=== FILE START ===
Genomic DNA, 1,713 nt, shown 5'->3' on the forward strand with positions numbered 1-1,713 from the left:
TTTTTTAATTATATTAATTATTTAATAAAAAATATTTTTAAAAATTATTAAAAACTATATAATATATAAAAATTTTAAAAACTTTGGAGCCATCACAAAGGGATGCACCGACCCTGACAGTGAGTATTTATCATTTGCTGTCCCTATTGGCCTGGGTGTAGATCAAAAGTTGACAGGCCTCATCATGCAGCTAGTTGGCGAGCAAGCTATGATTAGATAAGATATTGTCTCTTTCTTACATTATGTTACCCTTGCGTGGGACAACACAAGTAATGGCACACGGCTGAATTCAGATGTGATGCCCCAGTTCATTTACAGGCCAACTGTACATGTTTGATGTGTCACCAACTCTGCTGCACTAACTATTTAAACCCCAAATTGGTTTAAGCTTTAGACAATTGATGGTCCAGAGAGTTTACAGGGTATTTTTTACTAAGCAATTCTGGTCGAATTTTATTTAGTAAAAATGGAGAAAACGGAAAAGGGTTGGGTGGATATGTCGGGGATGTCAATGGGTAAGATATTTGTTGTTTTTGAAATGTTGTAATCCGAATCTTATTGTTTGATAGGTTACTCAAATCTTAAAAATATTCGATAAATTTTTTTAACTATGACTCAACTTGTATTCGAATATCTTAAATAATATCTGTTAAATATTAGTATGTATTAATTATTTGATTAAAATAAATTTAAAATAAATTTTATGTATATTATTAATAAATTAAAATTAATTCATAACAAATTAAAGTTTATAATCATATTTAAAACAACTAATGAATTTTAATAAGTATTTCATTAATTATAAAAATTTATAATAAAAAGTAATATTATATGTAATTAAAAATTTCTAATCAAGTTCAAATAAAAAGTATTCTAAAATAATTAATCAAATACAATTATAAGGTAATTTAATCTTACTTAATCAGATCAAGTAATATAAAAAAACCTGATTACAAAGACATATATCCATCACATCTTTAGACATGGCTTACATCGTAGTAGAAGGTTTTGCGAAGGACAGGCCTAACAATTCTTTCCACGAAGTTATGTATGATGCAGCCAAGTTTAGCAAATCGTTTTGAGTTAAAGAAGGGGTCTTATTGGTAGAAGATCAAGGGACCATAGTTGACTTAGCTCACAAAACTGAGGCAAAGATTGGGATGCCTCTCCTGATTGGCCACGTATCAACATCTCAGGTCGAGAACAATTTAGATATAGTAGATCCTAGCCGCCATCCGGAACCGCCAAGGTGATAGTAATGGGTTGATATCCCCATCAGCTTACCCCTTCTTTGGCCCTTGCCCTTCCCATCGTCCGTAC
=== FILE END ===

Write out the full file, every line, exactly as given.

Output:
Genomic DNA, 1,713 nt, shown 5'->3' on the forward strand with positions numbered 1-1,713 from the left:
TTTTTTAATTATATTAATTATTTAATAAAAAATATTTTTAAAAATTATTAAAAACTATATAATATATAAAAATTTTAAAAACTTTGGAGCCATCACAAAGGGATGCACCGACCCTGACAGTGAGTATTTATCATTTGCTGTCCCTATTGGCCTGGGTGTAGATCAAAAGTTGACAGGCCTCATCATGCAGCTAGTTGGCGAGCAAGCTATGATTAGATAAGATATTGTCTCTTTCTTACATTATGTTACCCTTGCGTGGGACAACACAAGTAATGGCACACGGCTGAATTCAGATGTGATGCCCCAGTTCATTTACAGGCCAACTGTACATGTTTGATGTGTCACCAACTCTGCTGCACTAACTATTTAAACCCCAAATTGGTTTAAGCTTTAGACAATTGATGGTCCAGAGAGTTTACAGGGTATTTTTTACTAAGCAATTCTGGTCGAATTTTATTTAGTAAAAATGGAGAAAACGGAAAAGGGTTGGGTGGATATGTCGGGGATGTCAATGGGTAAGATATTTGTTGTTTTTGAAATGTTGTAATCCGAATCTTATTGTTTGATAGGTTACTCAAATCTTAAAAATATTCGATAAATTTTTTTAACTATGACTCAACTTGTATTCGAATATCTTAAATAATATCTGTTAAATATTAGTATGTATTAATTATTTGATTAAAATAAATTTAAAATAAATTTTATGTATATTATTAATAAATTAAAATTAATTCATAACAAATTAAAGTTTATAATCATATTTAAAACAACTAATGAATTTTAATAAGTATTTCATTAATTATAAAAATTTATAATAAAAAGTAATATTATATGTAATTAAAAATTTCTAATCAAGTTCAAATAAAAAGTATTCTAAAATAATTAATCAAATACAATTATAAGGTAATTTAATCTTACTTAATCAGATCAAGTAATATAAAAAAACCTGATTACAAAGACATATATCCATCACATCTTTAGACATGGCTTACATCGTAGTAGAAGGTTTTGCGAAGGACAGGCCTAACAATTCTTTCCACGAAGTTATGTATGATGCAGCCAAGTTTAGCAAATCGTTTTGAGTTAAAGAAGGGGTCTTATTGGTAGAAGATCAAGGGACCATAGTTGACTTAGCTCACAAAACTGAGGCAAAGATTGGGATGCCTCTCCTGATTGGCCACGTATCAACATCTCAGGTCGAGAACAATTTAGATATAGTAGATCCTAGCCGCCATCCGGAACCGCCAAGGTGATAGTAATGGGTTGATATCCCCATCAGCTTACCCCTTCTTTGGCCCTTGCCCTTCCCATCGTCCGTAC